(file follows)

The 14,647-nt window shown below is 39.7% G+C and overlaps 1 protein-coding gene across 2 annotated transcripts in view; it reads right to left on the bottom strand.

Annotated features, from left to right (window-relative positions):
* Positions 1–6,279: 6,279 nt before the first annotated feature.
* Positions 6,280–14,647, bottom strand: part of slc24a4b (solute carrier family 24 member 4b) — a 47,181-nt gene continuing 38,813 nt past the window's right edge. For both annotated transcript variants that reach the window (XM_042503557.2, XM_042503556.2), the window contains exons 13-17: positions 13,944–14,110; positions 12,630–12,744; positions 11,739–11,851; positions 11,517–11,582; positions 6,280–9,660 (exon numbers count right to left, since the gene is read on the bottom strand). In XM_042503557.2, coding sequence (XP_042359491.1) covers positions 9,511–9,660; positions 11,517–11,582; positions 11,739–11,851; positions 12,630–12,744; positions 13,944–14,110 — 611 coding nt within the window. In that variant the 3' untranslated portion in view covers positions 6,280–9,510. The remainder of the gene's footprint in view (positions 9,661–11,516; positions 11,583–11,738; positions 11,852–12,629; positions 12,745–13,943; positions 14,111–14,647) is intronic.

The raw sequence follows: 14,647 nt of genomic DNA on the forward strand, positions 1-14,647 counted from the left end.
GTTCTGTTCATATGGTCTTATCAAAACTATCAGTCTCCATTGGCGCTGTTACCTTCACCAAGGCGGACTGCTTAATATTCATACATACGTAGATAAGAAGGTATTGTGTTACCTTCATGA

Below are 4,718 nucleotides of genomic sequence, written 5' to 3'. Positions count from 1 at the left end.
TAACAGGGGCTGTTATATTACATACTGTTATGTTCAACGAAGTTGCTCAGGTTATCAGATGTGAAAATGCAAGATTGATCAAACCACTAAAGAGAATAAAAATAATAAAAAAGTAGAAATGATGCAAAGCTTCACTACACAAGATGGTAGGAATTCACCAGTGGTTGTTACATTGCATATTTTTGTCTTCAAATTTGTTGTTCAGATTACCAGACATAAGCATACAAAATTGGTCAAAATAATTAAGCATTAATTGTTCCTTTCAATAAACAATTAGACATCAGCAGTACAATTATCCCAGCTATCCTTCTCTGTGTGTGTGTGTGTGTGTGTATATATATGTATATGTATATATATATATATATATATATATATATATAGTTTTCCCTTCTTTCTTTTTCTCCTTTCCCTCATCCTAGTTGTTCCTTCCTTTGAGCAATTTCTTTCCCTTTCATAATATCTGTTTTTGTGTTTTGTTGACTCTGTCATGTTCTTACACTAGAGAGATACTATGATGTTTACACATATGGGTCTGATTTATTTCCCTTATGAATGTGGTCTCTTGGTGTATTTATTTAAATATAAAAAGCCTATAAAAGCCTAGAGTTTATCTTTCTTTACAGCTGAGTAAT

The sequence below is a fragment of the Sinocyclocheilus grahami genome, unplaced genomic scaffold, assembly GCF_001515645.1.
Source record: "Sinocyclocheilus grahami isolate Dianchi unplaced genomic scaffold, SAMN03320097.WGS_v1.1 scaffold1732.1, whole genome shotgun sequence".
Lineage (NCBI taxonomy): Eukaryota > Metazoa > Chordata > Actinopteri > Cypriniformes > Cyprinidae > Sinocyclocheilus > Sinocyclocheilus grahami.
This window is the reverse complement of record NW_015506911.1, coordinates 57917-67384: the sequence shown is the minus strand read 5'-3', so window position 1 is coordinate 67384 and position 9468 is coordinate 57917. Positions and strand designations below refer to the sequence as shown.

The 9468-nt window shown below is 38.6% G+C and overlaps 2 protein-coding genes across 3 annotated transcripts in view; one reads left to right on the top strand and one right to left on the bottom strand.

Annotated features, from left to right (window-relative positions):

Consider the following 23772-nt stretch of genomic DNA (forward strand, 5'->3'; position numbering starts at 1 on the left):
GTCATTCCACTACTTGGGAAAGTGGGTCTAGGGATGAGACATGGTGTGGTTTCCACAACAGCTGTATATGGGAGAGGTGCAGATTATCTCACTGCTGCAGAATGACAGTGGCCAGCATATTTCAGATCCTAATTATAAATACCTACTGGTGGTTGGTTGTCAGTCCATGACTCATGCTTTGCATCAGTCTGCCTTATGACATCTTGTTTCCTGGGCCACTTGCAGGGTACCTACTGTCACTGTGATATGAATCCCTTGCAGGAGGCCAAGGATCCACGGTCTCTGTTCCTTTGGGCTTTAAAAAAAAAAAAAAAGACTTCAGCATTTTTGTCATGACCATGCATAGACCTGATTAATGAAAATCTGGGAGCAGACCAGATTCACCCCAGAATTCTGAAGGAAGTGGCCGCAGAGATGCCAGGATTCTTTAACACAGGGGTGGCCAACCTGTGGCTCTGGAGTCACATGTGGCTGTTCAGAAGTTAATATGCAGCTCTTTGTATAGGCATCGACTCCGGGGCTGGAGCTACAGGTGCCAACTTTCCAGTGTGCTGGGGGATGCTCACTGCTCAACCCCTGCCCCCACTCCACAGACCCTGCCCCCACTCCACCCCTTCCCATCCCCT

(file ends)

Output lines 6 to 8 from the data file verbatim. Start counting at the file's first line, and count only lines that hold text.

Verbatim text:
GTTCTGTTCATATGGTCTTATCAAAACTATCAGTCTCCATTGGCGCTGTTACCTTCACCAAGGCGGACTGCTTAATATTCATACATACGTAGATAAGAAGGTATTGTGTTACCTTCATGA

Below are 4,718 nucleotides of genomic sequence, written 5' to 3'. Positions count from 1 at the left end.
TAACAGGGGCTGTTATATTACATACTGTTATGTTCAACGAAGTTGCTCAGGTTATCAGATGTGAAAATGCAAGATTGATCAAACCACTAAAGAGAATAAAAATAATAAAAAAGTAGAAATGATGCAAAGCTTCACTACACAAGATGGTAGGAATTCACCAGTGGTTGTTACATTGCATATTTTTGTCTTCAAATTTGTTGTTCAGATTACCAGACATAAGCATACAAAATTGGTCAAAATAATTAAGCATTAATTGTTCCTTTCAATAAACAATTAGACATCAGCAGTACAATTATCCCAGCTATCCTTCTCTGTGTGTGTGTGTGTGTGTGTATATATATGTATATGTATATATATATATATATATATATATATATATAGTTTTCCCTTCTTTCTTTTTCTCCTTTCCCTCATCCTAGTTGTTCCTTCCTTTGAGCAATTTCTTTCCCTTTCATAATATCTGTTTTTGTGTTTTGTTGACTCTGTCATGTTCTTACACTAGAGAGATACTATGATGTTTACACATATGGGTCTGATTTATTTCCCTTATGAATGTGGTCTCTTGGTGTATTTATTTAAATATAAAAAGCCTATAAAAGCCTAGAGTTTATCTTTCTTTACAGCTGAGTAAT